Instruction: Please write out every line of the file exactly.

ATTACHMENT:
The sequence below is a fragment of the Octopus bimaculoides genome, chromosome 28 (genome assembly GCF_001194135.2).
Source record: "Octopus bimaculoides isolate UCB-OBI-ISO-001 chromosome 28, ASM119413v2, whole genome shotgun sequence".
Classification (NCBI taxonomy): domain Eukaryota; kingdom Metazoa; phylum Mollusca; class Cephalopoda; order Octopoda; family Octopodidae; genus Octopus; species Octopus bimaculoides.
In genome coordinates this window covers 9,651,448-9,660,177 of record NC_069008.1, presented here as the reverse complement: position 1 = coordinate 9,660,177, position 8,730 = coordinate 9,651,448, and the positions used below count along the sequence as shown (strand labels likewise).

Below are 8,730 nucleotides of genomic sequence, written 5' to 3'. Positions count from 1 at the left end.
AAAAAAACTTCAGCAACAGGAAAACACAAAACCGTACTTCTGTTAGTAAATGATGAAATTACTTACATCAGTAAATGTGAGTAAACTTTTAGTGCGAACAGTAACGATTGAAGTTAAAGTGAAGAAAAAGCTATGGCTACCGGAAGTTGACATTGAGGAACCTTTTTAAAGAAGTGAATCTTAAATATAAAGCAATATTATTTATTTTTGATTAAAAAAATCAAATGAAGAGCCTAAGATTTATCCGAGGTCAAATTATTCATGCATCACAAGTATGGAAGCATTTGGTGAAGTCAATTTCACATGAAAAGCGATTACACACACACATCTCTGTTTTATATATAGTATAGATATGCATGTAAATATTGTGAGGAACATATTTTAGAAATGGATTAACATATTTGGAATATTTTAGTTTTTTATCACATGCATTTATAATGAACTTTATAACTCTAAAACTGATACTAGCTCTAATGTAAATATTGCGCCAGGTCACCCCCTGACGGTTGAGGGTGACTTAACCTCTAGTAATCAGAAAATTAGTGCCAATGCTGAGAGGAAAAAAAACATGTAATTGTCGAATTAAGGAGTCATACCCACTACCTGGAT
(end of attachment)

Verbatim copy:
The sequence below is a fragment of the Octopus bimaculoides genome, chromosome 28 (genome assembly GCF_001194135.2).
Source record: "Octopus bimaculoides isolate UCB-OBI-ISO-001 chromosome 28, ASM119413v2, whole genome shotgun sequence".
Classification (NCBI taxonomy): domain Eukaryota; kingdom Metazoa; phylum Mollusca; class Cephalopoda; order Octopoda; family Octopodidae; genus Octopus; species Octopus bimaculoides.
In genome coordinates this window covers 9,651,448-9,660,177 of record NC_069008.1, presented here as the reverse complement: position 1 = coordinate 9,660,177, position 8,730 = coordinate 9,651,448, and the positions used below count along the sequence as shown (strand labels likewise).

Below are 8,730 nucleotides of genomic sequence, written 5' to 3'. Positions count from 1 at the left end.
AAAAAAACTTCAGCAACAGGAAAACACAAAACCGTACTTCTGTTAGTAAATGATGAAATTACTTACATCAGTAAATGTGAGTAAACTTTTAGTGCGAACAGTAACGATTGAAGTTAAAGTGAAGAAAAAGCTATGGCTACCGGAAGTTGACATTGAGGAACCTTTTTAAAGAAGTGAATCTTAAATATAAAGCAATATTATTTATTTTTGATTAAAAAAATCAAATGAAGAGCCTAAGATTTATCCGAGGTCAAATTATTCATGCATCACAAGTATGGAAGCATTTGGTGAAGTCAATTTCACATGAAAAGCGATTACACACACACATCTCTGTTTTATATATAGTATAGATATGCATGTAAATATTGTGAGGAACATATTTTAGAAATGGATTAACATATTTGGAATATTTTAGTTTTTTATCACATGCATTTATAATGAACTTTATAACTCTAAAACTGATACTAGCTCTAATGTAAATATTGCGCCAGGTCACCCCCTGACGGTTGAGGGTGACTTAACCTCTAGTAATCAGAAAATTAGTGCCAATGCTGAGAGGAAAAAAAACATGTAATTGTCGAATTAAGGAGTCATACCCACTACCTGGAT